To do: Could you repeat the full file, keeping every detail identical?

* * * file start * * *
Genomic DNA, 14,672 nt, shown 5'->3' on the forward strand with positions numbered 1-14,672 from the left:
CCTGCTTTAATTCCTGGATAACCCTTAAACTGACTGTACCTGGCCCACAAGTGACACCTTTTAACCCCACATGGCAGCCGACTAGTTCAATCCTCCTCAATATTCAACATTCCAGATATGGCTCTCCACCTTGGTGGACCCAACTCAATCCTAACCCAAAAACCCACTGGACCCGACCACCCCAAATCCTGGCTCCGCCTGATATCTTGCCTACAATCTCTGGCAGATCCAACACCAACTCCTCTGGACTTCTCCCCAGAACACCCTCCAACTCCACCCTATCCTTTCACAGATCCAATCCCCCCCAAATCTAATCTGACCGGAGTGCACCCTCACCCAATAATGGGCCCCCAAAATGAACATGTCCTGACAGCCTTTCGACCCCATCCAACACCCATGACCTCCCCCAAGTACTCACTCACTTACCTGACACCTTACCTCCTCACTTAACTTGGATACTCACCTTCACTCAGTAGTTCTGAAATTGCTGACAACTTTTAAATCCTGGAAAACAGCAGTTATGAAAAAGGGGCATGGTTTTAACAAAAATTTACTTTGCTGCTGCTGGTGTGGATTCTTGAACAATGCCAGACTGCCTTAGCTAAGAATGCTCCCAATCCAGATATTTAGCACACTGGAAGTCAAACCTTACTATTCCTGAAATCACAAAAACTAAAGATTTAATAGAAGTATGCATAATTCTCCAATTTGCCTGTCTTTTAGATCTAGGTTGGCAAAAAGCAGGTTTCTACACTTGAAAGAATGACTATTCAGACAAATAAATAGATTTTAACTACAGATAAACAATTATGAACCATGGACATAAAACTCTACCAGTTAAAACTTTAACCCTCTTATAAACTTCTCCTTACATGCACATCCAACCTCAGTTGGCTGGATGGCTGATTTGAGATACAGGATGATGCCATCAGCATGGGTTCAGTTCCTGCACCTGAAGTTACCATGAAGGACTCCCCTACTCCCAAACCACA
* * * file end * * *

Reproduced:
Genomic DNA, 14,672 nt, shown 5'->3' on the forward strand with positions numbered 1-14,672 from the left:
CCTGCTTTAATTCCTGGATAACCCTTAAACTGACTGTACCTGGCCCACAAGTGACACCTTTTAACCCCACATGGCAGCCGACTAGTTCAATCCTCCTCAATATTCAACATTCCAGATATGGCTCTCCACCTTGGTGGACCCAACTCAATCCTAACCCAAAAACCCACTGGACCCGACCACCCCAAATCCTGGCTCCGCCTGATATCTTGCCTACAATCTCTGGCAGATCCAACACCAACTCCTCTGGACTTCTCCCCAGAACACCCTCCAACTCCACCCTATCCTTTCACAGATCCAATCCCCCCCAAATCTAATCTGACCGGAGTGCACCCTCACCCAATAATGGGCCCCCAAAATGAACATGTCCTGACAGCCTTTCGACCCCATCCAACACCCATGACCTCCCCCAAGTACTCACTCACTTACCTGACACCTTACCTCCTCACTTAACTTGGATACTCACCTTCACTCAGTAGTTCTGAAATTGCTGACAACTTTTAAATCCTGGAAAACAGCAGTTATGAAAAAGGGGCATGGTTTTAACAAAAATTTACTTTGCTGCTGCTGGTGTGGATTCTTGAACAATGCCAGACTGCCTTAGCTAAGAATGCTCCCAATCCAGATATTTAGCACACTGGAAGTCAAACCTTACTATTCCTGAAATCACAAAAACTAAAGATTTAATAGAAGTATGCATAATTCTCCAATTTGCCTGTCTTTTAGATCTAGGTTGGCAAAAAGCAGGTTTCTACACTTGAAAGAATGACTATTCAGACAAATAAATAGATTTTAACTACAGATAAACAATTATGAACCATGGACATAAAACTCTACCAGTTAAAACTTTAACCCTCTTATAAACTTCTCCTTACATGCACATCCAACCTCAGTTGGCTGGATGGCTGATTTGAGATACAGGATGATGCCATCAGCATGGGTTCAGTTCCTGCACCTGAAGTTACCATGAAGGACTCCCCTACTCCCAAACCACA